Take that guy on stage.
While Morris's new Wii guitar is, at heart, a peculiar personal endeavor, it nevertheless uses the mechanical medium of technology to make a profoundly human connection. Much more than enhancing a club gig, the Wii guitar's true significance is the unknown technology into which it might one day morph.
"Guitar players . . . move with their instruments . . . to express certain emotions or intensities," explains Morris, whose primary work at MIT involves creating video games that help autistic children overcome their fears, and whose band has recently caught the attention of CMJ, wired.com, and WFNX's New England Product. "So, why not make a gesture translate into something meaningful in the actual sound?"
That's exactly what his Wii guitar does.
Sure, the Gibson Dark Fire may look like many other regular electric models, but that small Wiimote attached to the horn of Morris's guitar communicates with a computer, via a software program that he also wrote. Each time Morris presses a button, the software recognizes which effect he's triggering, and lets him change the sound by altering the instrument's position. Air guitarists, rejoice!
These days, Morris is also working on a Wii microphone that, much like his guitar, alters a singer's voice depending on how he holds, swings, or dips the mic. It may not spark a musical revolution, but it could revolutionize, say, karaoke. His latest "pet project" is "Cat Scratch Hero," a musical instrument for cats. Hey, not everything a genius does sounds smart from the get-go.
VIDEO: "The Hi-Tech Magic of Seth Raphael"
Inside the I.M. Pei–designed Wiesner Building — a sleek, tile-like creation off Memorial Drive — the fourth floor alone of the Media Lab overflows with paraphernalia. A bright red British phone booth stands out among the many offices and work areas packed into the sprawling space; colorful lanterns hang from the ceilings; stuffed animals are perched on desks.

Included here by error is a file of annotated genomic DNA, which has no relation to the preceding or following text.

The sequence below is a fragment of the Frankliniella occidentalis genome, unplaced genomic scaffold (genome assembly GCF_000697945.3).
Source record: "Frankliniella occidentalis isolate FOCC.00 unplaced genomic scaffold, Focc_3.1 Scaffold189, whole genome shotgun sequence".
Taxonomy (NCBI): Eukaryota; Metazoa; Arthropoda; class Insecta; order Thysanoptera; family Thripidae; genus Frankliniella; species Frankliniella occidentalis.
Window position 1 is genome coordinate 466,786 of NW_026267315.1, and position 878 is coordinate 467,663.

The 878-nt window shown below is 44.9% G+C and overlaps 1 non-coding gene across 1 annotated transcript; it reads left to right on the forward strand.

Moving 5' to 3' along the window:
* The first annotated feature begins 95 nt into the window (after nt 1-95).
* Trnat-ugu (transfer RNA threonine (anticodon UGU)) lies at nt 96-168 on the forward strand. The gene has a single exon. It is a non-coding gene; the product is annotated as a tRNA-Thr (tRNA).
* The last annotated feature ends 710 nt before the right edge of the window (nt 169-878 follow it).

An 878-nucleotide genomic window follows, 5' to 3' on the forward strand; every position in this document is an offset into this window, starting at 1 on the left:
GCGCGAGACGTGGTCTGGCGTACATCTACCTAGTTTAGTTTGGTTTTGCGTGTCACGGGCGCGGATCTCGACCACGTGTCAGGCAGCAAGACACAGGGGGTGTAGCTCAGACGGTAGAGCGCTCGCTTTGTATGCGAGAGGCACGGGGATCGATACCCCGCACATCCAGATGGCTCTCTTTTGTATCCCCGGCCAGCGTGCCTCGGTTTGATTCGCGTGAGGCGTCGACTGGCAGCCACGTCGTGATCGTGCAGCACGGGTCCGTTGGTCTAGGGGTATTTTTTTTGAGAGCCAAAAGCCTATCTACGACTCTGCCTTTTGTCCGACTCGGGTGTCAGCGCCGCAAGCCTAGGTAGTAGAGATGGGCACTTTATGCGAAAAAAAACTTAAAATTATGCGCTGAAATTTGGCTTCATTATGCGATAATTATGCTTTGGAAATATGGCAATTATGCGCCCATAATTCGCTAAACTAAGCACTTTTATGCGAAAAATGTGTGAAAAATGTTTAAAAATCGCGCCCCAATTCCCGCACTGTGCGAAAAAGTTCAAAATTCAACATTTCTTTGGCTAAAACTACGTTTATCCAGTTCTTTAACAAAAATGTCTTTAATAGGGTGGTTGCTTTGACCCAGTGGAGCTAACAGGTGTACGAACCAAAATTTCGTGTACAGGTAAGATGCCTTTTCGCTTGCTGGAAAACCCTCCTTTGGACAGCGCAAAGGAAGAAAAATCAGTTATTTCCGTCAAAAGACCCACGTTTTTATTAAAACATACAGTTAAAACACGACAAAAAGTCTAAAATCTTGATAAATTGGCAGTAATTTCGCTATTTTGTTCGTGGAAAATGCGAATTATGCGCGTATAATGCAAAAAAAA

Students often arrive here with an arsenal of seemingly disparate interests and a singular question on their minds. "What's cool that we can't do now, that we want to do in the future?", in the words of Seth Raphael, a 2007 graduate who's made a career out of applying magic to business and technology.
For Nadeem Mazen, a second-year student in the Media Lab's biological-engineering program, the answer is to use his high-tech, socially conscious art to promote discussions about religion, politics, and society.
When I meet the 25-year-old, curly-haired jack-of-all-trades, he's pacing between the embryonic ideas and dying projects that crowd the workshop at his office in South Boston, where he develops school-related side projects. All around us are raw materials, tools (both small and large, some intimidating), decorative backpacks — plus a handful of laser-cut canvases, part of a collection called The Near East: the Muslim World's Original Melting Pot, which was exhibited at the New England Conservatory of Music in March.
In each one, colorful graphics form the background for intricate Arabic calligraphy that Mazen makes with a laser cutter. The calligraphy communicates hadith qudsi, the sayings of God in the prophet Mohammed's own words.